The right measurement and density of quantum dots wanted to realize report effectivity in photo voltaic panels
Quantum dots, man-made nanocrystals that are 100,000 times thinner than a sheet of paper, can be used as light sensitizers that absorb infrared and visible light and transmit it to other molecules.
This could allow new types of solar panels to capture more spectrum of light and generate more electrical power through a process of “light fusion” known as photochemical upconversion.
The researchers from the ARC Center of Excellence in Exciton Science used lead sulfide quantum dots in their example. The algorithm is freely accessible and its results have been published in the journal Nanoscale.
Significantly, existing up-conversion results obtained with test equipment used organic sensitizers that do not work with silicon solar cells – currently the most common type of photovoltaic technology available – because they are unable to absorb much of the infrared portion of the light spectrum.
Using the right size and density of lead sulfide quantum dots as sensitizers would not only lead to efficiency gains, but would also be compatible with almost all existing and planned solar cell technologies.
These results show that quantum dot size is not as simple as larger, which means better.
Using a basic theory, a larger quantum dot appears to be able to capture more colors of sunlight or more light of a given wavelength and help create a device with greater efficiency.
However, the researchers considered several practical limitations on quantum dot size.
Most importantly, the near-infrared portion of sunlight on the surface of the earth has a complicated structure that is influenced by water in the atmosphere and the heat of the sun.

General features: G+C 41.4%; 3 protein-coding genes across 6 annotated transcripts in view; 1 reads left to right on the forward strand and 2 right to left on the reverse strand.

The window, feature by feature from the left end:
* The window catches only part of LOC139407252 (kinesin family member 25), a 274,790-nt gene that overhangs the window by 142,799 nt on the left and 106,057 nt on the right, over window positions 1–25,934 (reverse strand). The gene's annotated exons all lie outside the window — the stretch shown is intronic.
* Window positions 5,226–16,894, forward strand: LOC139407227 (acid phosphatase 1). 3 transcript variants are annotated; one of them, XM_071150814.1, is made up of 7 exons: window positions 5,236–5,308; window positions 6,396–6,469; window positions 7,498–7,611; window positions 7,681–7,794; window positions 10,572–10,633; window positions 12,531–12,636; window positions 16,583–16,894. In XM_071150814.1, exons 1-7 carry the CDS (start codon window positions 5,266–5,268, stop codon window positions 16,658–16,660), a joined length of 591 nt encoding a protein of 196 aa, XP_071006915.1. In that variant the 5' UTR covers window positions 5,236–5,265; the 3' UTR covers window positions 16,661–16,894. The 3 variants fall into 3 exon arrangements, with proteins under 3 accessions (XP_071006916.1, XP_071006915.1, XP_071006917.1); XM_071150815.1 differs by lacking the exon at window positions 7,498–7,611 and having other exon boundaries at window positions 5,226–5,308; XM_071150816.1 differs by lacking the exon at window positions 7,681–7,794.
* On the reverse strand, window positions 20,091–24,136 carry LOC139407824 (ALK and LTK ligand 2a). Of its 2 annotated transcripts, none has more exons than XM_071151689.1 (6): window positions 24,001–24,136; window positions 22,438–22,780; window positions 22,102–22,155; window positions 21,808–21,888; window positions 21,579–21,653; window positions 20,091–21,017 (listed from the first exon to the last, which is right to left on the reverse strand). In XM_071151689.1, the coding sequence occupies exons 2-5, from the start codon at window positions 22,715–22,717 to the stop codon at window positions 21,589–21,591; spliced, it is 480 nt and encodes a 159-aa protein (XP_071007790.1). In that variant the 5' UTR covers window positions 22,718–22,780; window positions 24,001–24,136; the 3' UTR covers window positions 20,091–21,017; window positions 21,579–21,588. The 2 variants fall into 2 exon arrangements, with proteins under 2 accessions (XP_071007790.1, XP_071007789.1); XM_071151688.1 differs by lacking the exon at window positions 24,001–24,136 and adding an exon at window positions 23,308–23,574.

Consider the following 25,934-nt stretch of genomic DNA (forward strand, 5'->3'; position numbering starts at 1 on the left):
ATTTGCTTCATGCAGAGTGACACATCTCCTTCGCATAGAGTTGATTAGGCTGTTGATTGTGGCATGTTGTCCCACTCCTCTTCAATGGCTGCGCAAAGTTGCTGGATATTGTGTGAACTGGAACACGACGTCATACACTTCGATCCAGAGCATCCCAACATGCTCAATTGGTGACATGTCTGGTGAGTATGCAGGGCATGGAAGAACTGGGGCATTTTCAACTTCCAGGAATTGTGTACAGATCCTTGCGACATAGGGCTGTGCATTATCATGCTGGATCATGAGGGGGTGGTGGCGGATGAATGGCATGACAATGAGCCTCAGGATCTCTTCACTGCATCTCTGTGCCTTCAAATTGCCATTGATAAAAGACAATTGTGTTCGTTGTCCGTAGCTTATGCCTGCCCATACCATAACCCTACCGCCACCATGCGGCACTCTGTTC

This means that the color of the quantum dot must be adjusted to match the peaks of sunlight, for example when a musical instrument is tuned to a certain pitch.
According to the corresponding author Dr. Laszlo Frazer’s work shows that a complete picture of the conditions that affect solar cell performance, from the star in the center of our solar system to nanoscale particles, is necessary to achieve maximum efficiency.
“This whole thing requires an understanding of the sun, the atmosphere, the solar cell and the quantum dot,” he said.
While the projected efficiency gains shown by these results remain modest, the potential benefits are considerable as they can be used in nearly all solar devices, including those made from silicon.
The next step for researchers is to design and manufacture emitters that will most effectively transfer energy from the optimized quantum dot sensitizers.
“This work says a lot about the detection of light,” said Laszlo.
“The republication urgently needs to be improved. Multidisciplinary contributions are definitely required here. “
Monash University writer Benedicta Sherrie said, “More work needs to be done to build and test prototype solar cells with these sensitizers (and hopefully the appropriate emitters).
“I hope that ultimately this research will allow society to rely more on photovoltaic solar energy, which is not only efficient but also affordable.”
Publication referred to in the article:
Benedicta Sherrie, Alison M. Funston and Laszlo Frazer. Optimal quantum dot size for photovoltaics with fusion. Nanoscale, 2020; DOI: 10.1039 / D0NR07061K